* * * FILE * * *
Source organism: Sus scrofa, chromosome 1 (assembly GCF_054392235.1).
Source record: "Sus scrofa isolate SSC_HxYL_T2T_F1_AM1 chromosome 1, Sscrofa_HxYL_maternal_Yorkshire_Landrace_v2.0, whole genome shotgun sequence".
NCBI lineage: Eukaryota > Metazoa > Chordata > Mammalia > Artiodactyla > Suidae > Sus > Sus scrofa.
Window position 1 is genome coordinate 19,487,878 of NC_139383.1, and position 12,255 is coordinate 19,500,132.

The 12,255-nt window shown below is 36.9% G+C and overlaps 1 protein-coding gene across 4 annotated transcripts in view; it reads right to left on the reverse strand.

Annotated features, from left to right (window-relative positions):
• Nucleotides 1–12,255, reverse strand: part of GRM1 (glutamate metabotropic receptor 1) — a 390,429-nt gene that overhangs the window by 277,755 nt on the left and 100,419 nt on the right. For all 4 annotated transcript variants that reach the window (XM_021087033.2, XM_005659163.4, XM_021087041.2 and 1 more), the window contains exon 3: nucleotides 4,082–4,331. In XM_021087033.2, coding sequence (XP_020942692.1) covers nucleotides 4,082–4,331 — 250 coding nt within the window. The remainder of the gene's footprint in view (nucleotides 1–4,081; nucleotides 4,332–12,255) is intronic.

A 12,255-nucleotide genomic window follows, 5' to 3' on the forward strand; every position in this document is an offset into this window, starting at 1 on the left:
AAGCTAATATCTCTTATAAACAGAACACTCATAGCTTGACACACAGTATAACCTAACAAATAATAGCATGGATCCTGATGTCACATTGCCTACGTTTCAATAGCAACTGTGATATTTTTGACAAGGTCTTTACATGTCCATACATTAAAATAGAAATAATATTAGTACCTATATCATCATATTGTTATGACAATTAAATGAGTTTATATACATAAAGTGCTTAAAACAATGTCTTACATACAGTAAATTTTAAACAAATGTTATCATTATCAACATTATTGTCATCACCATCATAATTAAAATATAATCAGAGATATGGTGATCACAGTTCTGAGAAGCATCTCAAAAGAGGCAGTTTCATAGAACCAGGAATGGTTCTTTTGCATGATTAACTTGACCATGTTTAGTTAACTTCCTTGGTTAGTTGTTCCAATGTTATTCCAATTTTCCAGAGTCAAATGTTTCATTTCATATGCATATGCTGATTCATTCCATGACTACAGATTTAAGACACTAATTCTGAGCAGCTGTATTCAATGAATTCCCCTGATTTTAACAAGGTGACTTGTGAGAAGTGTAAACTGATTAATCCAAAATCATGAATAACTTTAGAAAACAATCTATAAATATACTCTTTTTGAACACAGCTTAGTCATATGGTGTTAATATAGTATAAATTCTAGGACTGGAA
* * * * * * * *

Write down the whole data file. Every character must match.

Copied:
Source organism: Sus scrofa, chromosome 1 (assembly GCF_054392235.1).
Source record: "Sus scrofa isolate SSC_HxYL_T2T_F1_AM1 chromosome 1, Sscrofa_HxYL_maternal_Yorkshire_Landrace_v2.0, whole genome shotgun sequence".
NCBI lineage: Eukaryota > Metazoa > Chordata > Mammalia > Artiodactyla > Suidae > Sus > Sus scrofa.
Window position 1 is genome coordinate 19,487,878 of NC_139383.1, and position 12,255 is coordinate 19,500,132.

The 12,255-nt window shown below is 36.9% G+C and overlaps 1 protein-coding gene across 4 annotated transcripts in view; it reads right to left on the reverse strand.

Annotated features, from left to right (window-relative positions):
• Nucleotides 1–12,255, reverse strand: part of GRM1 (glutamate metabotropic receptor 1) — a 390,429-nt gene that overhangs the window by 277,755 nt on the left and 100,419 nt on the right. For all 4 annotated transcript variants that reach the window (XM_021087033.2, XM_005659163.4, XM_021087041.2 and 1 more), the window contains exon 3: nucleotides 4,082–4,331. In XM_021087033.2, coding sequence (XP_020942692.1) covers nucleotides 4,082–4,331 — 250 coding nt within the window. The remainder of the gene's footprint in view (nucleotides 1–4,081; nucleotides 4,332–12,255) is intronic.

A 12,255-nucleotide genomic window follows, 5' to 3' on the forward strand; every position in this document is an offset into this window, starting at 1 on the left:
AAGCTAATATCTCTTATAAACAGAACACTCATAGCTTGACACACAGTATAACCTAACAAATAATAGCATGGATCCTGATGTCACATTGCCTACGTTTCAATAGCAACTGTGATATTTTTGACAAGGTCTTTACATGTCCATACATTAAAATAGAAATAATATTAGTACCTATATCATCATATTGTTATGACAATTAAATGAGTTTATATACATAAAGTGCTTAAAACAATGTCTTACATACAGTAAATTTTAAACAAATGTTATCATTATCAACATTATTGTCATCACCATCATAATTAAAATATAATCAGAGATATGGTGATCACAGTTCTGAGAAGCATCTCAAAAGAGGCAGTTTCATAGAACCAGGAATGGTTCTTTTGCATGATTAACTTGACCATGTTTAGTTAACTTCCTTGGTTAGTTGTTCCAATGTTATTCCAATTTTCCAGAGTCAAATGTTTCATTTCATATGCATATGCTGATTCATTCCATGACTACAGATTTAAGACACTAATTCTGAGCAGCTGTATTCAATGAATTCCCCTGATTTTAACAAGGTGACTTGTGAGAAGTGTAAACTGATTAATCCAAAATCATGAATAACTTTAGAAAACAATCTATAAATATACTCTTTTTGAACACAGCTTAGTCATATGGTGTTAATATAGTATAAATTCTAGGACTGGAA